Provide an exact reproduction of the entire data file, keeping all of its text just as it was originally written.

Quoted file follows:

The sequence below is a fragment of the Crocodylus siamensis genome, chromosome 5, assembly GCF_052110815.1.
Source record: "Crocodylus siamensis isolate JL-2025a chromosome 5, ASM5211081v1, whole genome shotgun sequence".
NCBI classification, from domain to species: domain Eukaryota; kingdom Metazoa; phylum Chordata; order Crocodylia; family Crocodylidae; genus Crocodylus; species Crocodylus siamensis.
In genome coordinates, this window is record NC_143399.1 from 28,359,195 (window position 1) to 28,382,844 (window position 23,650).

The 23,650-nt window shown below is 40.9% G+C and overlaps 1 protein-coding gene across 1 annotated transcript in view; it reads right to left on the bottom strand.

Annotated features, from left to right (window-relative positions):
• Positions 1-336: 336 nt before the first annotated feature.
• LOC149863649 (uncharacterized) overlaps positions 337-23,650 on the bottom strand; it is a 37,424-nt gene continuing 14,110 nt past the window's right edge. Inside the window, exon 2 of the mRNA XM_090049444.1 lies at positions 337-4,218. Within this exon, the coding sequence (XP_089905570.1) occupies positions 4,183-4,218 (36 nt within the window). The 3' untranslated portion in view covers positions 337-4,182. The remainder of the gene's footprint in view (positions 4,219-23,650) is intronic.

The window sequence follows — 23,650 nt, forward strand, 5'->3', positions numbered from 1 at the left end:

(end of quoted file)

The sequence below is a fragment of the Crocodylus siamensis genome, chromosome 5, assembly GCF_052110815.1.
Source record: "Crocodylus siamensis isolate JL-2025a chromosome 5, ASM5211081v1, whole genome shotgun sequence".
NCBI classification, from domain to species: domain Eukaryota; kingdom Metazoa; phylum Chordata; order Crocodylia; family Crocodylidae; genus Crocodylus; species Crocodylus siamensis.
In genome coordinates, this window is record NC_143399.1 from 28,359,195 (window position 1) to 28,382,844 (window position 23,650).

The 23,650-nt window shown below is 40.9% G+C and overlaps 1 protein-coding gene across 1 annotated transcript in view; it reads right to left on the bottom strand.

Annotated features, from left to right (window-relative positions):
• Positions 1-336: 336 nt before the first annotated feature.
• LOC149863649 (uncharacterized) overlaps positions 337-23,650 on the bottom strand; it is a 37,424-nt gene continuing 14,110 nt past the window's right edge. Inside the window, exon 2 of the mRNA XM_090049444.1 lies at positions 337-4,218. Within this exon, the coding sequence (XP_089905570.1) occupies positions 4,183-4,218 (36 nt within the window). The 3' untranslated portion in view covers positions 337-4,182. The remainder of the gene's footprint in view (positions 4,219-23,650) is intronic.

The window sequence follows — 23,650 nt, forward strand, 5'->3', positions numbered from 1 at the left end: